Feature Article - The Sydney Olympic Games
This article was published in the September quarter 1999 issue of Balance of Payments and International Investment Position (ABS Cat NO. 5302.0, p17-20)
1 The awarding of the 2000 Olympic Games to Sydney has already had a significant economic impact on Australia and will continue to do for several years to come. Some of the impacts are direct, such as the construction of venues and other facilities prior to the Games, the sale of television broadcast rights during the Games, and the movement of athletes and tourists to participate in or watch the Games. Other impacts are indirect, such as the international tourism that is generated for Australia from the promotional aspects associated with the media coverage that Sydney and Australia receive through hosting the 2000 Games.
2 The treatment of the economic activity associated with the Sydney Olympic Games is consistent across all of the macro-economic statistics published by the Australian Bureau of Statistics. This article explains the major impacts on the balance of payments (BOP) and international investment position (IIP) statistics. The information used in this article to illustrate the BOP impacts has been drawn from: the annual reports published by the Sydney Organising Committee for the Olympic Games (SOCOG); and from the November 1998 issue of Forecast, the eighth report of the Tourism Forecasting Council, in which Chapter 4 was titled Tourism Impacts of the "Athletes' Games". There are a number of other reports, with varying estimates, also in the public arena. In the September quarter 1999 issue of Australian National Accounts, National Income, Expenditure and Product (Cat no. 5206.0), to be published on 15 December 1999, there will be an article which explains the treatment of the Olympic Games in the wider accounts for the whole economy. The statistical treatment of the Paralympic Games, to be held following the Olympic Games, is the same.
3 The Games will result in thousands of additional visitors to Australia - athletes, officials, sponsors and spectators. In addition, many more people will visit Australia before and after the Games because hosting the Games provides significantly increased coverage in the international media for Australia as a tourist destination. On the other hand there will be some decrease in the usual tourist and business traveller numbers at that time because of problems in obtaining air tickets and accommodation, and because of impacts on business activity in Sydney and elsewhere in Australia during the Games. There may also be some redirection of tourist arrivals to other areas in Australia, and more Australians may travel abroad during the Games.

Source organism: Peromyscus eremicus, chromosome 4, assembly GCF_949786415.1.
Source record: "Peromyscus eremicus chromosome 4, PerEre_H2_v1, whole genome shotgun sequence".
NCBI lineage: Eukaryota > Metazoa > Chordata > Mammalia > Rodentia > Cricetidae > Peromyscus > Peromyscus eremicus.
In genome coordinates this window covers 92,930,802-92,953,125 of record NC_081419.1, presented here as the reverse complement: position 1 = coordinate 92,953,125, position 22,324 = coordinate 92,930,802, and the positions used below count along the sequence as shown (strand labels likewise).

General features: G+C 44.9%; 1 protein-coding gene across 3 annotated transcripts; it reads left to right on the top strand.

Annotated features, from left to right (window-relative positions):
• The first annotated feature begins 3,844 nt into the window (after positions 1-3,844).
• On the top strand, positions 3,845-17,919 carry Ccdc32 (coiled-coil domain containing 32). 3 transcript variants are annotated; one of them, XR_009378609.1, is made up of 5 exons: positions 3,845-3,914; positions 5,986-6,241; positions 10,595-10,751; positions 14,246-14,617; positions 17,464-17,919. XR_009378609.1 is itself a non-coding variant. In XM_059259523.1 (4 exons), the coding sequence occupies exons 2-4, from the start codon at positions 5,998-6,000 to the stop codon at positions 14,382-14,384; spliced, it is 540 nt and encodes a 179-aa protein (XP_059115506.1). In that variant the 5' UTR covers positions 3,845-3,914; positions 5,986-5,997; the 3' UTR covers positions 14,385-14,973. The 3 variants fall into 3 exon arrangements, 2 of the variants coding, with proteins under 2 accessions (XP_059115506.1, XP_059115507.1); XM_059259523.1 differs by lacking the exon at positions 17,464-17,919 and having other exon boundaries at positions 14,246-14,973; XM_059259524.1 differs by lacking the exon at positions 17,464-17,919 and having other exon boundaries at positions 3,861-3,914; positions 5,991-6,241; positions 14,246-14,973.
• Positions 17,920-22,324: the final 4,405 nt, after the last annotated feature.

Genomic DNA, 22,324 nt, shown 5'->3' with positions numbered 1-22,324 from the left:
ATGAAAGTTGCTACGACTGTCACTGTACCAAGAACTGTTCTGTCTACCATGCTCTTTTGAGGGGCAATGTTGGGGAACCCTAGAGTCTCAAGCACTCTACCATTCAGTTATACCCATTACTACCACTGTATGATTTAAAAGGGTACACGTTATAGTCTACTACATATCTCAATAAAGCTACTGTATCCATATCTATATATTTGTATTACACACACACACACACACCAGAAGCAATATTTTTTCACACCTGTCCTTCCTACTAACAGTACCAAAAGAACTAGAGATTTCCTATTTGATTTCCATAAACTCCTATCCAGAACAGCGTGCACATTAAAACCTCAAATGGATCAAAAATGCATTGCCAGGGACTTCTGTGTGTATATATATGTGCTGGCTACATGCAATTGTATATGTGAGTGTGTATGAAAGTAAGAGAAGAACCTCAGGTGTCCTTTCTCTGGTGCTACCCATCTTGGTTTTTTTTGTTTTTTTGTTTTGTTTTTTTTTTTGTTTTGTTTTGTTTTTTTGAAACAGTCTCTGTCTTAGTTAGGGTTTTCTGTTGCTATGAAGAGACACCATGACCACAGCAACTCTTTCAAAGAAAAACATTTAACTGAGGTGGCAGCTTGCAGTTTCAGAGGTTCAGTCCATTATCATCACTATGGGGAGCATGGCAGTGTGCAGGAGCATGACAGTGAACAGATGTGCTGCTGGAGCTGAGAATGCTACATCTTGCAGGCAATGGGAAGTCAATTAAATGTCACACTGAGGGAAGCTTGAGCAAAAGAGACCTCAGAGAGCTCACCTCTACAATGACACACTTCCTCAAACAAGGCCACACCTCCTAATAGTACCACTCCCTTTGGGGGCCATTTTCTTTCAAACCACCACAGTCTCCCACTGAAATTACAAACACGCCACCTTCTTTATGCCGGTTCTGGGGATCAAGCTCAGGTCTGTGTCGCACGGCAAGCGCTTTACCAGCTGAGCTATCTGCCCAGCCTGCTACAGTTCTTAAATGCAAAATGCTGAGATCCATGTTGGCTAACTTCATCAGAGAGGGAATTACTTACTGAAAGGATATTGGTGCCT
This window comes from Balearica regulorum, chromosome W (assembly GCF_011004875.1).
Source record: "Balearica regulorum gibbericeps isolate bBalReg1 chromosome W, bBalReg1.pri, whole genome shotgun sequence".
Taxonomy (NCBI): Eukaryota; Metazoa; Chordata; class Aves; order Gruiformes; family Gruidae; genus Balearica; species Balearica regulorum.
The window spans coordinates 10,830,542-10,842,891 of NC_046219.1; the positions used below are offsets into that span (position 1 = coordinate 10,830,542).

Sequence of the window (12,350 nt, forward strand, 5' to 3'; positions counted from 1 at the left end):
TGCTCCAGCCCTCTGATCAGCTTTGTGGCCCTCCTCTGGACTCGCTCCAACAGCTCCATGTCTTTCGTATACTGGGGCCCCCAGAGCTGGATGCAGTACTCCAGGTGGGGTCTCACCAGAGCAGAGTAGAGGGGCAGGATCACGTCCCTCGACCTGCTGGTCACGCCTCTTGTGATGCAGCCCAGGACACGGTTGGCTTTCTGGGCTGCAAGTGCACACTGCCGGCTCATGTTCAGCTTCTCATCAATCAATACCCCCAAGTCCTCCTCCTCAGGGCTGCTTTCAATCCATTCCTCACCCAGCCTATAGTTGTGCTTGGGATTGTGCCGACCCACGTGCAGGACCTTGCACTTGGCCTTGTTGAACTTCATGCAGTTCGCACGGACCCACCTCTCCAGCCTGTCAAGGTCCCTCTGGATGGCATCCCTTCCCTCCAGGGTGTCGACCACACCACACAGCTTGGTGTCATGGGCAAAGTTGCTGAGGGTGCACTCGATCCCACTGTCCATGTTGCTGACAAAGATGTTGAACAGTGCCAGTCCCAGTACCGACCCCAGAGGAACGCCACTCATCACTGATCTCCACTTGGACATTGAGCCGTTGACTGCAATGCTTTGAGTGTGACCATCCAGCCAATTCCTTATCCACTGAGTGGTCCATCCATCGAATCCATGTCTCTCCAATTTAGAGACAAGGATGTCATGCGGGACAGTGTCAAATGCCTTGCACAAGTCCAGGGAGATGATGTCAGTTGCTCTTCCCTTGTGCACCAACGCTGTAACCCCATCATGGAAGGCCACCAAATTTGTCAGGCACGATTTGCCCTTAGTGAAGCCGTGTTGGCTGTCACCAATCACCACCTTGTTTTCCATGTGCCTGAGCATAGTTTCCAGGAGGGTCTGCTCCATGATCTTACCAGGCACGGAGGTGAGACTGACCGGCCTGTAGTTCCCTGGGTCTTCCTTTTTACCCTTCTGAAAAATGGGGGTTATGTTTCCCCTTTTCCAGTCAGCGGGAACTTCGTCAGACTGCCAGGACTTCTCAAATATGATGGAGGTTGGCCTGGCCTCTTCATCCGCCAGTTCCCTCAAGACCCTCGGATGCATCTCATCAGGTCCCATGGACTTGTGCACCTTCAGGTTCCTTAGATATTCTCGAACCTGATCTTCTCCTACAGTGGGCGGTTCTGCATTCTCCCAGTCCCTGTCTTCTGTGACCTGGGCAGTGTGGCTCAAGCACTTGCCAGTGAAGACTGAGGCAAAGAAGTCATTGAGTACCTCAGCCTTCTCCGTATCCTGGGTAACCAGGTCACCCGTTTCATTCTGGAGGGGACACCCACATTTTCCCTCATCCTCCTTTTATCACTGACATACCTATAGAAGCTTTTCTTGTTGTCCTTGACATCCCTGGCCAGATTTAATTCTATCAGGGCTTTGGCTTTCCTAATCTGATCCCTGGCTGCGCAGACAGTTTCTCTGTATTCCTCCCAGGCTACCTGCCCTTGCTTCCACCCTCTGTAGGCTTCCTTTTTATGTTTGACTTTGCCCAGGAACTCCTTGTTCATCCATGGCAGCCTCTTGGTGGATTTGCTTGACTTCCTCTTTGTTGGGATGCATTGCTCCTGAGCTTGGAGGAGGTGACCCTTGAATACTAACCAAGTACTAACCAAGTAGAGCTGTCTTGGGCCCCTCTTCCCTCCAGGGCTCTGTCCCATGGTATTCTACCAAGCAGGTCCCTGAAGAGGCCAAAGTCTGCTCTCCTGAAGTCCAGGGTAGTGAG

4 The November 1998 issue of Forecast identified the direct, games-related number of international visitors at about 130,000 (mostly at the time of the Games). These visitors will acquire accommodation and other personal goods and services such as food, domestic transportation, and shopping while in Australia. The spectators will also attend the Games and pay for tickets to the various events.
5 The Forecast article also estimated that an extra 1.5 million tourists would visit Australia between 1998 and 2004 as a result of the promotional impact of the Games. These visitor numbers were forecast in that article to peak at about 353,000 in calendar year 2002.
6 In Australia's BOP, all personal goods and services acquired in Australia by travellers during visits of less than one year are recorded as travel credits. The travel expenditure in Australia by international visitors is estimated primarily from statistics on the number of visitors, as estimated in ABS overseas arrivals and departures (OAD) statistics, together with estimates of the average expenditure of these visitors, derived from the International Visitor Survey (IVS) conducted on behalf of the Bureau of Tourism Research. Forecasts of the monetary impact of the Games visitors vary depending on assumptions about the characteristics of a Games visitor. However, Games spectators will likely spend more per day than the average holiday visitor. Europe and North America are likely to be more heavily represented in Games spectator numbers than usual in total visitor numbers, and visitors from these sources stay longer than the average visitor, and spend more. Accommodation and other costs for these visitors in and around Sydney will be higher at the time of the Games, and expenditure on tickets will push the average Games tourist expenditure well above the average holiday visitor expenditure.